Space Jam 2 is a paid video game that doesn’t really work

Space Jam 2 is a paid video game that doesn't really work

But this is a video game website, not a movie website, and I’m not here to tell you that Space Jam: A New Legacy is about as good a use of two hours as cooking and eating a Nike Air shoe, or that it trades the meta, fourth-wall-breaking humour of the original for uninspired, face-value references to cartoons you recognise in the hopes that it’ll trigger your nostalgia hard enough to make you think you’re having fun. I’m not even going to tell you that the movie attempts to make a point about the encroaching dystopia that comes from corporate media monopoly while doing the exact thing it’s criticising.

Let’s get this out of the way: watching Space Jam: A New Legacy feels a lot like watching a timeshare presentation run by every cartoon and comic character you’ve ever known. It has that same greasy “please give us money” feeling to it, as Warner Bros. parades its various intellectual properties past you like they’re showing you a catalogue of things to buy, and while you can technically leave whenever you want, you sort of feel like you should stick it out for another hour, at least. By the end, you’ll feel like you’ve been non-stop advertised to, and your eyes will be covered in a thin film of Batman after-images. It’s not good.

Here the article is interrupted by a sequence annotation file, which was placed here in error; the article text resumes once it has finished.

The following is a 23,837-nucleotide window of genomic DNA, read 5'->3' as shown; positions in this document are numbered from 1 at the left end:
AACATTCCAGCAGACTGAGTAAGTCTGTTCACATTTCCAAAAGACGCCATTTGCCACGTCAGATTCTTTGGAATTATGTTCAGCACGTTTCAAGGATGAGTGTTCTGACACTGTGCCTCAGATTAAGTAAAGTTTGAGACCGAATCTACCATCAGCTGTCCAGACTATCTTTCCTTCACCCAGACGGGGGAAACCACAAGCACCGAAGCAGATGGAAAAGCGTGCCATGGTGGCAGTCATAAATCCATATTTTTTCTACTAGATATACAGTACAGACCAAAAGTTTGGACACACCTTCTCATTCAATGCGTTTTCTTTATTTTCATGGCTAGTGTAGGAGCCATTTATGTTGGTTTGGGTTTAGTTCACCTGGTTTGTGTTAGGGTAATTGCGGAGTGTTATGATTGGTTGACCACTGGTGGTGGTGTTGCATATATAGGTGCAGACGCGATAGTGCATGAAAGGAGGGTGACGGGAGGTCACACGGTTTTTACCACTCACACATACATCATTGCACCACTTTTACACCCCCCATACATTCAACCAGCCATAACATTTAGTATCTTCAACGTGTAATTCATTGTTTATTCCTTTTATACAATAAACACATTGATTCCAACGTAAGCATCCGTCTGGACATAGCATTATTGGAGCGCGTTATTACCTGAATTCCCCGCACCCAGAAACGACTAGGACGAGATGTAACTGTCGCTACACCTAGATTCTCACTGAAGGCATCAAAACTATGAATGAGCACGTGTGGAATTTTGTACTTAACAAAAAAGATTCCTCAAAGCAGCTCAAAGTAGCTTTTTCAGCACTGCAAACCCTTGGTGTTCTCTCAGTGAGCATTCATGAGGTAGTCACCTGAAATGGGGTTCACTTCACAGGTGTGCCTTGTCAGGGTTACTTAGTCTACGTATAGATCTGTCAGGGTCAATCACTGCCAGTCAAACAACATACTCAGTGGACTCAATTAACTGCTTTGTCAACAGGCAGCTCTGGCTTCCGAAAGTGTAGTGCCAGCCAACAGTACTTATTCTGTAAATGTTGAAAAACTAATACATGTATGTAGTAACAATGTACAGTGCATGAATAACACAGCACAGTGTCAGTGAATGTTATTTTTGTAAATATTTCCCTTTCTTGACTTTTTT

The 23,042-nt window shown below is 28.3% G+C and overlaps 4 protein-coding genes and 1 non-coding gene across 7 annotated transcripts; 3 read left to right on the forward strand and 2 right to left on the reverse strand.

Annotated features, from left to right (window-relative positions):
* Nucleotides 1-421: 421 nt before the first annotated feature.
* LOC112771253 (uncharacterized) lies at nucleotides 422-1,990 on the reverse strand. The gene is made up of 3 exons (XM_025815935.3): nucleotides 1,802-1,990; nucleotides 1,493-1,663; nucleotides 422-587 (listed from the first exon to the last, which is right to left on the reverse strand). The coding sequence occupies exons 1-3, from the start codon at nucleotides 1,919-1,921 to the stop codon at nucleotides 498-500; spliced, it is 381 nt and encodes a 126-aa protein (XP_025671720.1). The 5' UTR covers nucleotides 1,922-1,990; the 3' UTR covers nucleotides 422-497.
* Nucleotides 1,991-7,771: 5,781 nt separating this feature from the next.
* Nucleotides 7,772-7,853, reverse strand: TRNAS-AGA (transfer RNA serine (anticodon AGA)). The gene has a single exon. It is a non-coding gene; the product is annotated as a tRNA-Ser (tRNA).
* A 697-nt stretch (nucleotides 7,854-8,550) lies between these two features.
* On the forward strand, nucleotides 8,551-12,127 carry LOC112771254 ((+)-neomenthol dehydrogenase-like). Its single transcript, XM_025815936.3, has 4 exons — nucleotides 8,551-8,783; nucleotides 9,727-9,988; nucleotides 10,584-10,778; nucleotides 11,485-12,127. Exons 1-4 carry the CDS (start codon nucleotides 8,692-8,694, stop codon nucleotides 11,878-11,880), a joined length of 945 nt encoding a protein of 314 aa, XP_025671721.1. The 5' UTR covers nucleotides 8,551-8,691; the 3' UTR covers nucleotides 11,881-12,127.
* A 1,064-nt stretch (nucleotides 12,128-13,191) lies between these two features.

Highlights

  • No, I’m here to tell you about how Space Jam 2 is the latest film to borrow from the multi-billion dollar game industry, because games are the hot new thing, but it falls short of ever really understanding what’s so great about video games, why people like them, and how people make them.

  • Honestly, this list summarises about half an hour of the movie